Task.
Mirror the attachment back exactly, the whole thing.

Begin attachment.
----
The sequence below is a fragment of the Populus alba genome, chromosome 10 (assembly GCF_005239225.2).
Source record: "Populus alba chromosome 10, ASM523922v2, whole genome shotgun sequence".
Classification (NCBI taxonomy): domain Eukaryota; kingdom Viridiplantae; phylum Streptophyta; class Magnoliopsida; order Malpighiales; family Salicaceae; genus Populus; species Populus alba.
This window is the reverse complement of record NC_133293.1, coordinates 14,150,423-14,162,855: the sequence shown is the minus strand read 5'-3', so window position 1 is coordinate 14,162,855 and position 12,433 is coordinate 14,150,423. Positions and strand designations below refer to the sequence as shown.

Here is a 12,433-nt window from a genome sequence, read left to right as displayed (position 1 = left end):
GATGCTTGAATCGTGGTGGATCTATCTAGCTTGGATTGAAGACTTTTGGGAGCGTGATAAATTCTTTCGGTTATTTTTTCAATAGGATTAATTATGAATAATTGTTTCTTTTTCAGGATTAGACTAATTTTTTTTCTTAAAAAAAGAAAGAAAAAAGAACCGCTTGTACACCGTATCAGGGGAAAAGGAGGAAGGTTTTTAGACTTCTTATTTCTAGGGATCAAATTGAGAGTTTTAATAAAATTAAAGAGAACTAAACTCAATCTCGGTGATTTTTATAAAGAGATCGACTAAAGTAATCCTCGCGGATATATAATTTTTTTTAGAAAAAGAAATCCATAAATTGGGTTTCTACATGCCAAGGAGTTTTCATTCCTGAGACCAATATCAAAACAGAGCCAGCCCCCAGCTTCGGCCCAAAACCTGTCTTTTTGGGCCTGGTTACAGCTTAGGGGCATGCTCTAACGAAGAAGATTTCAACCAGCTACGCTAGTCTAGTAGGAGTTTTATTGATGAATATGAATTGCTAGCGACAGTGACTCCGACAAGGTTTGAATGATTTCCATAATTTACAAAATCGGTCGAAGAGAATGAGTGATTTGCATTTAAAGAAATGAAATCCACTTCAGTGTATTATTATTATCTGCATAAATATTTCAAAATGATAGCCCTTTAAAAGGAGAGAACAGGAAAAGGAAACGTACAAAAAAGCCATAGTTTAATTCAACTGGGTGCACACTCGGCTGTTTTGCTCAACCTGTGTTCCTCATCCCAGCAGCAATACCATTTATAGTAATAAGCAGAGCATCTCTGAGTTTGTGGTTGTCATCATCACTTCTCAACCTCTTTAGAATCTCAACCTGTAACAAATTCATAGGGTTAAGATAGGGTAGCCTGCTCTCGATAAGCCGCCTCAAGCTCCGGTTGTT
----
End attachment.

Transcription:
The sequence below is a fragment of the Populus alba genome, chromosome 10 (assembly GCF_005239225.2).
Source record: "Populus alba chromosome 10, ASM523922v2, whole genome shotgun sequence".
Classification (NCBI taxonomy): domain Eukaryota; kingdom Viridiplantae; phylum Streptophyta; class Magnoliopsida; order Malpighiales; family Salicaceae; genus Populus; species Populus alba.
This window is the reverse complement of record NC_133293.1, coordinates 14,150,423-14,162,855: the sequence shown is the minus strand read 5'-3', so window position 1 is coordinate 14,162,855 and position 12,433 is coordinate 14,150,423. Positions and strand designations below refer to the sequence as shown.

Here is a 12,433-nt window from a genome sequence, read left to right as displayed (position 1 = left end):
GATGCTTGAATCGTGGTGGATCTATCTAGCTTGGATTGAAGACTTTTGGGAGCGTGATAAATTCTTTCGGTTATTTTTTCAATAGGATTAATTATGAATAATTGTTTCTTTTTCAGGATTAGACTAATTTTTTTTCTTAAAAAAAGAAAGAAAAAAGAACCGCTTGTACACCGTATCAGGGGAAAAGGAGGAAGGTTTTTAGACTTCTTATTTCTAGGGATCAAATTGAGAGTTTTAATAAAATTAAAGAGAACTAAACTCAATCTCGGTGATTTTTATAAAGAGATCGACTAAAGTAATCCTCGCGGATATATAATTTTTTTTAGAAAAAGAAATCCATAAATTGGGTTTCTACATGCCAAGGAGTTTTCATTCCTGAGACCAATATCAAAACAGAGCCAGCCCCCAGCTTCGGCCCAAAACCTGTCTTTTTGGGCCTGGTTACAGCTTAGGGGCATGCTCTAACGAAGAAGATTTCAACCAGCTACGCTAGTCTAGTAGGAGTTTTATTGATGAATATGAATTGCTAGCGACAGTGACTCCGACAAGGTTTGAATGATTTCCATAATTTACAAAATCGGTCGAAGAGAATGAGTGATTTGCATTTAAAGAAATGAAATCCACTTCAGTGTATTATTATTATCTGCATAAATATTTCAAAATGATAGCCCTTTAAAAGGAGAGAACAGGAAAAGGAAACGTACAAAAAAGCCATAGTTTAATTCAACTGGGTGCACACTCGGCTGTTTTGCTCAACCTGTGTTCCTCATCCCAGCAGCAATACCATTTATAGTAATAAGCAGAGCATCTCTGAGTTTGTGGTTGTCATCATCACTTCTCAACCTCTTTAGAATCTCAACCTGTAACAAATTCATAGGGTTAAGATAGGGTAGCCTGCTCTCGATAAGCCGCCTCAAGCTCCGGTTGTT